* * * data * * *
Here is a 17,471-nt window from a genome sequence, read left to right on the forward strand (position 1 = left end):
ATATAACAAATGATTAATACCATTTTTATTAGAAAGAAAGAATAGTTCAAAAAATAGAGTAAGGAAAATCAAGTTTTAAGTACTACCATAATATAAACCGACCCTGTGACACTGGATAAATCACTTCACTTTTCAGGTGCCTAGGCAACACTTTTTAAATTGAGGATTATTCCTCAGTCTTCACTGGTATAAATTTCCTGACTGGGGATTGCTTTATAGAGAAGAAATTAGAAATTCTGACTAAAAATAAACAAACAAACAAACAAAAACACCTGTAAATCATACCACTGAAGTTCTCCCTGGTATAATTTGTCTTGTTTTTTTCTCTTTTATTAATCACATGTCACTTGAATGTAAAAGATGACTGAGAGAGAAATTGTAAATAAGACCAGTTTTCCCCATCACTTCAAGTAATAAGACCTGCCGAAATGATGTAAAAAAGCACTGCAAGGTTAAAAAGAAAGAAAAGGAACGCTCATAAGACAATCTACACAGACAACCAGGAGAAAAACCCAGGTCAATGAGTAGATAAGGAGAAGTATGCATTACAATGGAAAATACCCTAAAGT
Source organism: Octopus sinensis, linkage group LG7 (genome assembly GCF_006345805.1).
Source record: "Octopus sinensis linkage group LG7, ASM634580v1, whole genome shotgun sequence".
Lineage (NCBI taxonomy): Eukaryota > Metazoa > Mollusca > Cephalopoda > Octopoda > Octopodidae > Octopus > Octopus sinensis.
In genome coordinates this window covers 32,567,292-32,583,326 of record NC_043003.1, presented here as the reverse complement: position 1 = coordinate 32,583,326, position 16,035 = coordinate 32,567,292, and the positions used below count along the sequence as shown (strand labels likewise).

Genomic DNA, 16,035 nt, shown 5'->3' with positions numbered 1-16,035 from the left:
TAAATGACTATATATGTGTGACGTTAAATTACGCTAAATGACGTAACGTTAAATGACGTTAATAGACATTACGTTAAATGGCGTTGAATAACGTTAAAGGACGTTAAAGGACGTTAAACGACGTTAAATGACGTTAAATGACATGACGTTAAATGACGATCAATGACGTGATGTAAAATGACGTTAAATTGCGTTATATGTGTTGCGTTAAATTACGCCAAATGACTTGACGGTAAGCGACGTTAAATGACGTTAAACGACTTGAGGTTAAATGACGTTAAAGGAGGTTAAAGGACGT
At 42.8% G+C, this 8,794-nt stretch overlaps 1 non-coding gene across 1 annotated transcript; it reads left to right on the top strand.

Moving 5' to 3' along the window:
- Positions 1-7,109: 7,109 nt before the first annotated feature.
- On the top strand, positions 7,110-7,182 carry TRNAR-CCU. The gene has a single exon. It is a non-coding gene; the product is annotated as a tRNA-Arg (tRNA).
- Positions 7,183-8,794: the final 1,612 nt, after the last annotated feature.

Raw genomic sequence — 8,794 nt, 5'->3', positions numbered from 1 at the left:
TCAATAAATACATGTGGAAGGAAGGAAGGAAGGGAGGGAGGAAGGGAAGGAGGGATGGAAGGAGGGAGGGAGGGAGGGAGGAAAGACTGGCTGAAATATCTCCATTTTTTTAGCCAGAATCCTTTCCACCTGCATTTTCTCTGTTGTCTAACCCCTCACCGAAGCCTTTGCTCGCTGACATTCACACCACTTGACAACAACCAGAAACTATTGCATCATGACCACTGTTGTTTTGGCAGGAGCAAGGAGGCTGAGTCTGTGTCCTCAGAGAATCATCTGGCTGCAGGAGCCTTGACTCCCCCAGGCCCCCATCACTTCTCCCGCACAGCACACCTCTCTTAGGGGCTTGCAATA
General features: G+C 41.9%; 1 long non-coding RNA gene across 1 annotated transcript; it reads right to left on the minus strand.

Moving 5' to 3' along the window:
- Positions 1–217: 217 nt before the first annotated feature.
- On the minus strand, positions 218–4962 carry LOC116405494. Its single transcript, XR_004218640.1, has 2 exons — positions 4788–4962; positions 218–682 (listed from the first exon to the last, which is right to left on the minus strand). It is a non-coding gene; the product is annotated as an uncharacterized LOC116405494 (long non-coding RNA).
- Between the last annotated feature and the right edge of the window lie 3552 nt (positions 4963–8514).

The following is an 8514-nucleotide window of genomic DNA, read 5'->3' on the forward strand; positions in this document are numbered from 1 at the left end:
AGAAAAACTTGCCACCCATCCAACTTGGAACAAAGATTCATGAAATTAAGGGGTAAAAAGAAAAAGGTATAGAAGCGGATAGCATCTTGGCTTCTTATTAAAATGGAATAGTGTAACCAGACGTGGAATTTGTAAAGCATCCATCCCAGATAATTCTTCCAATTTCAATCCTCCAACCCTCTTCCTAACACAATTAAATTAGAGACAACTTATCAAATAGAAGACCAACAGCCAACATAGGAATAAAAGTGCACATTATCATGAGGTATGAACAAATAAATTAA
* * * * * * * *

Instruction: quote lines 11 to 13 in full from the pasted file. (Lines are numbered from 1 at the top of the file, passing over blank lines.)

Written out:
- Positions 1-7,109: 7,109 nt before the first annotated feature.
- On the top strand, positions 7,110-7,182 carry TRNAR-CCU. The gene has a single exon. It is a non-coding gene; the product is annotated as a tRNA-Arg (tRNA).
- Positions 7,183-8,794: the final 1,612 nt, after the last annotated feature.